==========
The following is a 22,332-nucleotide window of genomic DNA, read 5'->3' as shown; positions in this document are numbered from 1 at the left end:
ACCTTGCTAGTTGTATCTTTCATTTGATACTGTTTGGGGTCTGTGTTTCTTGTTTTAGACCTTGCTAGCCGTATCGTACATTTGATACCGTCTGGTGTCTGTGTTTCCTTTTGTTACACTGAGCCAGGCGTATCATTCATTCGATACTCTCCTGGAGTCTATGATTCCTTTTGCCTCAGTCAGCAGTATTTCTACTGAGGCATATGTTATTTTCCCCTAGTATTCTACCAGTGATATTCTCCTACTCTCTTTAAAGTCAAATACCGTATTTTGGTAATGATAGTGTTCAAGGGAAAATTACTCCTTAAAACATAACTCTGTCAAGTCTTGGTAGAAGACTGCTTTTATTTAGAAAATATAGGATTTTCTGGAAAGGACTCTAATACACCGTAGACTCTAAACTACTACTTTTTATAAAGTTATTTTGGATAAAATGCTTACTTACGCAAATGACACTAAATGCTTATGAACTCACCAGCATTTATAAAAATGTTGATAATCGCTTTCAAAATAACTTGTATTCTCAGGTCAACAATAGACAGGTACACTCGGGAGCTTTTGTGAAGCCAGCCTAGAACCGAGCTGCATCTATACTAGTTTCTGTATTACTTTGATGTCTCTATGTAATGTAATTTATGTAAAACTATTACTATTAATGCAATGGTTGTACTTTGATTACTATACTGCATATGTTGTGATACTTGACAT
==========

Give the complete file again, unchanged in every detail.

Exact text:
The following is a 22,332-nucleotide window of genomic DNA, read 5'->3' as shown; positions in this document are numbered from 1 at the left end:
ACCTTGCTAGTTGTATCTTTCATTTGATACTGTTTGGGGTCTGTGTTTCTTGTTTTAGACCTTGCTAGCCGTATCGTACATTTGATACCGTCTGGTGTCTGTGTTTCCTTTTGTTACACTGAGCCAGGCGTATCATTCATTCGATACTCTCCTGGAGTCTATGATTCCTTTTGCCTCAGTCAGCAGTATTTCTACTGAGGCATATGTTATTTTCCCCTAGTATTCTACCAGTGATATTCTCCTACTCTCTTTAAAGTCAAATACCGTATTTTGGTAATGATAGTGTTCAAGGGAAAATTACTCCTTAAAACATAACTCTGTCAAGTCTTGGTAGAAGACTGCTTTTATTTAGAAAATATAGGATTTTCTGGAAAGGACTCTAATACACCGTAGACTCTAAACTACTACTTTTTATAAAGTTATTTTGGATAAAATGCTTACTTACGCAAATGACACTAAATGCTTATGAACTCACCAGCATTTATAAAAATGTTGATAATCGCTTTCAAAATAACTTGTATTCTCAGGTCAACAATAGACAGGTACACTCGGGAGCTTTTGTGAAGCCAGCCTAGAACCGAGCTGCATCTATACTAGTTTCTGTATTACTTTGATGTCTCTATGTAATGTAATTTATGTAAAACTATTACTATTAATGCAATGGTTGTACTTTGATTACTATACTGCATATGTTGTGATACTTGACAT